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Analysis of Host-Parasite Relationships of Root-Knot Nematodes By Single-Larva Inoculations of Excised Tomato Roots

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For more content, see Nematology.

This report describes a bacteria-free culture unit to be used in large numbers for detailed analysis of host-parasite relationships of Meloidogyne sp. The unit consists of an excised tomato root growing in agar medium in a test tube to which one nematode larva has been added. Almost every nematode which penetrates induces a gall; a high proportion of these galls have eggs externally after 3 weeks of incubation at 28° C. Galls appear from the 1st to the 9th day, eggs from the 18th to the 26th day, and larvae from the 25th to the 32nd day after inoculation. Infectivity of Meloidogyne incognita acrita was 53%. Variations in nutrient composition had no marked effects except that high potassium stimulated egg production without affecting incidence of gall formation; high concentrations of iodine increased brown discoloration of galls. Addition of juice from a resistant plant (Cornus florida) depressed the infectivity of M. incognita acrita for tomato roots. A resistant variety of tomato, Nemared, maintained its resistance to Meloidogyne in excised root culture.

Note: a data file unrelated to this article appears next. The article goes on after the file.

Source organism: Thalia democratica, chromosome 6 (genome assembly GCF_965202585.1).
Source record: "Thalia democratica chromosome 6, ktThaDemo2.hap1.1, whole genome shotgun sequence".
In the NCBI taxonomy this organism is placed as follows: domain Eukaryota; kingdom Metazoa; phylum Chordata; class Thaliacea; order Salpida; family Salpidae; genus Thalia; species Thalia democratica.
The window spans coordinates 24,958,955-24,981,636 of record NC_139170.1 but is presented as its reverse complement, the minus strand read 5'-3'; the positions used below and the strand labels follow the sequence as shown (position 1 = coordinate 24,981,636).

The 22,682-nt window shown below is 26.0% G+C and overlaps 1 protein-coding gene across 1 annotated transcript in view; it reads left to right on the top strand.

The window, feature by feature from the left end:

Affiliations: 1: Nematology Investigations, Crops Protection Research Branch, Agricultural Research Service, U.S. Department of Agriculture, Beltsville, Maryland


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